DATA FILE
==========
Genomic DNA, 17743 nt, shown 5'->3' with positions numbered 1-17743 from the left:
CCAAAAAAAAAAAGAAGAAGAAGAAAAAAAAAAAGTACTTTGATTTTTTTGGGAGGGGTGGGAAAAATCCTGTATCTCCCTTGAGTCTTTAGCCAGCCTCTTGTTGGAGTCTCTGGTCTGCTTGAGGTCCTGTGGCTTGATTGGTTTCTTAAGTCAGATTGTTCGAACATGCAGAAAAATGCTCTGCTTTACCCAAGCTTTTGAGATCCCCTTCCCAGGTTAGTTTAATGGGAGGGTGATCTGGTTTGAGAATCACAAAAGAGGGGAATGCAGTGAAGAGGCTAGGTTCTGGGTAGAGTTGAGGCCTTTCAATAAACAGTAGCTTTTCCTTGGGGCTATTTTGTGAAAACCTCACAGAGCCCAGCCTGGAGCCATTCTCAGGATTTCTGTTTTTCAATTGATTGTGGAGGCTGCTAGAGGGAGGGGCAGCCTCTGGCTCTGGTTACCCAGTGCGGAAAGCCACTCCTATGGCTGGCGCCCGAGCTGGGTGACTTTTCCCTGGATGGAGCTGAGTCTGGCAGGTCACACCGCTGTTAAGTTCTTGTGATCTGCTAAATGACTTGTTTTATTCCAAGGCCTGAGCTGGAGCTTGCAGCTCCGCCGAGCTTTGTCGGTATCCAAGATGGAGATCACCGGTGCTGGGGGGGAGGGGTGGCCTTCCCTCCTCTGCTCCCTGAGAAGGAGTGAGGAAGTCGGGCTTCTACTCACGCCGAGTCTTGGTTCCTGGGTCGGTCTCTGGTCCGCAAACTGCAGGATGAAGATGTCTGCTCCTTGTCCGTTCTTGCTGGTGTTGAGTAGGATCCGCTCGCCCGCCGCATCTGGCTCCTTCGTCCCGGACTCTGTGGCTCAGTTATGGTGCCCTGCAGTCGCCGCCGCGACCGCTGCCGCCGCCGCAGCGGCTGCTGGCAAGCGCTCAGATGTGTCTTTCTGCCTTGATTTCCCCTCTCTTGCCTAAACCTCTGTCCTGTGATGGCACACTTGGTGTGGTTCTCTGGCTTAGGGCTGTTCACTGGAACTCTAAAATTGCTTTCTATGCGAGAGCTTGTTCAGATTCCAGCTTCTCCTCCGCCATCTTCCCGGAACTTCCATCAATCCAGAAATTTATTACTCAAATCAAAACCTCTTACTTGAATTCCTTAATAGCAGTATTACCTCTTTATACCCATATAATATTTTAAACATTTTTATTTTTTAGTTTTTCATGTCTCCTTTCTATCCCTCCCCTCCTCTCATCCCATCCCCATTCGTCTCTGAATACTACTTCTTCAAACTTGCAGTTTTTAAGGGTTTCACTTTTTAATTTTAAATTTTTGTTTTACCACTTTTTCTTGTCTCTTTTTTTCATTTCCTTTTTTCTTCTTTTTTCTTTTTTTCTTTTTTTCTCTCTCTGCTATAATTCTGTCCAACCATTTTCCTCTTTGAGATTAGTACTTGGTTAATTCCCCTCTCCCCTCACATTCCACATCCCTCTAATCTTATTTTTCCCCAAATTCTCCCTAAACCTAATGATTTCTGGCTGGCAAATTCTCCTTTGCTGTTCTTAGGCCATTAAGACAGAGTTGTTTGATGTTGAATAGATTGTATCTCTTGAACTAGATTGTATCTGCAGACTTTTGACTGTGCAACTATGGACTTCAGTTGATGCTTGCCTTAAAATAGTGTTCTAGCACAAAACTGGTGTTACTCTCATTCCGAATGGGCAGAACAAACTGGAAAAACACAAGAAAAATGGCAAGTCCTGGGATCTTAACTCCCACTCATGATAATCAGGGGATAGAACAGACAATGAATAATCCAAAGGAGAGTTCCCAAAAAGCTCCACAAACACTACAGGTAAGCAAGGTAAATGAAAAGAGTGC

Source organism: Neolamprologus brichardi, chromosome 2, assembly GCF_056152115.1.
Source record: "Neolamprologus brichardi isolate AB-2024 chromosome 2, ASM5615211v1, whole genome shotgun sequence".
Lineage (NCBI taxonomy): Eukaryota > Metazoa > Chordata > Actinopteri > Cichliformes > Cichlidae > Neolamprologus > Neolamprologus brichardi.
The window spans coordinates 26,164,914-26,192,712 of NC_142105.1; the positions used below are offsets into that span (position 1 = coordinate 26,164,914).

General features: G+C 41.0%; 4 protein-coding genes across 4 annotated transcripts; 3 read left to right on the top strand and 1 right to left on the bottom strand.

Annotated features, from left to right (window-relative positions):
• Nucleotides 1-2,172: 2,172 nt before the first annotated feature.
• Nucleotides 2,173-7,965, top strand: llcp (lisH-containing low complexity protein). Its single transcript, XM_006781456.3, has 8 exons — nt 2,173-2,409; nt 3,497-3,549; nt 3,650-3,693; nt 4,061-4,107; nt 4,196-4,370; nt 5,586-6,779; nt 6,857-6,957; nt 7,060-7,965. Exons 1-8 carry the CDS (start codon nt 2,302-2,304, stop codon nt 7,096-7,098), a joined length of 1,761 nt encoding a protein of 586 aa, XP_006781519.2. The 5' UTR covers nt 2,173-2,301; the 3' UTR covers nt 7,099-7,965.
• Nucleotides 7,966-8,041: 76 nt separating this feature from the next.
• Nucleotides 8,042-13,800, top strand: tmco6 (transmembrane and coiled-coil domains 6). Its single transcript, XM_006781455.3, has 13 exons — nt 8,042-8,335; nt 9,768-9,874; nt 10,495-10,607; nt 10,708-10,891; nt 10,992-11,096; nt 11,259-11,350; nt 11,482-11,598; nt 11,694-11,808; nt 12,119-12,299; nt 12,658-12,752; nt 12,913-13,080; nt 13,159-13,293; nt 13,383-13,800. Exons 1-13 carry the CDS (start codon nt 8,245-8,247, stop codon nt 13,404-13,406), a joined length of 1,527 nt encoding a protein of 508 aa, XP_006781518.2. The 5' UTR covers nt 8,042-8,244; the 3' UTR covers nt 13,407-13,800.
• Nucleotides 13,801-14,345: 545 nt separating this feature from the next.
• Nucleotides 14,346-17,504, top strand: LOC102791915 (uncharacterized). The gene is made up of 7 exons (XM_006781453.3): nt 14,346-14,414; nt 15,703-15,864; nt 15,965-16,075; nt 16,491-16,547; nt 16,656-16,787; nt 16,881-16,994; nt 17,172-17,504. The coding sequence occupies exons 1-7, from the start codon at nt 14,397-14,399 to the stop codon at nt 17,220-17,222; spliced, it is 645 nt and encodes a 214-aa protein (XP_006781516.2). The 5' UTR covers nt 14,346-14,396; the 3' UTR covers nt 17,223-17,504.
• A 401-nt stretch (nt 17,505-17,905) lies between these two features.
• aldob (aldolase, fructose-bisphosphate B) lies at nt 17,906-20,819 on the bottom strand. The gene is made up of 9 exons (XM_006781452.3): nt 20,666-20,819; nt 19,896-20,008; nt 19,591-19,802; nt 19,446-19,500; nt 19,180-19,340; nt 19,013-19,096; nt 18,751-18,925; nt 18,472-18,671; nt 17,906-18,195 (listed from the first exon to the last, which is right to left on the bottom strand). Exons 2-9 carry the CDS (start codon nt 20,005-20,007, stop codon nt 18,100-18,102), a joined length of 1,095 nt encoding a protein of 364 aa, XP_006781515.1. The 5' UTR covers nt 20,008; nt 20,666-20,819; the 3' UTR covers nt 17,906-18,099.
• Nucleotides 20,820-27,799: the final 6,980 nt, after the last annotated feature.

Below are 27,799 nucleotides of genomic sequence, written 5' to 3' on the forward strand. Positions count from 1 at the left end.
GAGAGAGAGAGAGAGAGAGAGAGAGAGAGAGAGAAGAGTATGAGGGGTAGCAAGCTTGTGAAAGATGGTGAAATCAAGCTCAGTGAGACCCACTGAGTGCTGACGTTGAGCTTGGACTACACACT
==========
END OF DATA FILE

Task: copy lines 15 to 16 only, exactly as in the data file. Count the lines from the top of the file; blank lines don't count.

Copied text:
• A 401-nt stretch (nt 17,505-17,905) lies between these two features.
• aldob (aldolase, fructose-bisphosphate B) lies at nt 17,906-20,819 on the bottom strand. The gene is made up of 9 exons (XM_006781452.3): nt 20,666-20,819; nt 19,896-20,008; nt 19,591-19,802; nt 19,446-19,500; nt 19,180-19,340; nt 19,013-19,096; nt 18,751-18,925; nt 18,472-18,671; nt 17,906-18,195 (listed from the first exon to the last, which is right to left on the bottom strand). Exons 2-9 carry the CDS (start codon nt 20,005-20,007, stop codon nt 18,100-18,102), a joined length of 1,095 nt encoding a protein of 364 aa, XP_006781515.1. The 5' UTR covers nt 20,008; nt 20,666-20,819; the 3' UTR covers nt 17,906-18,099.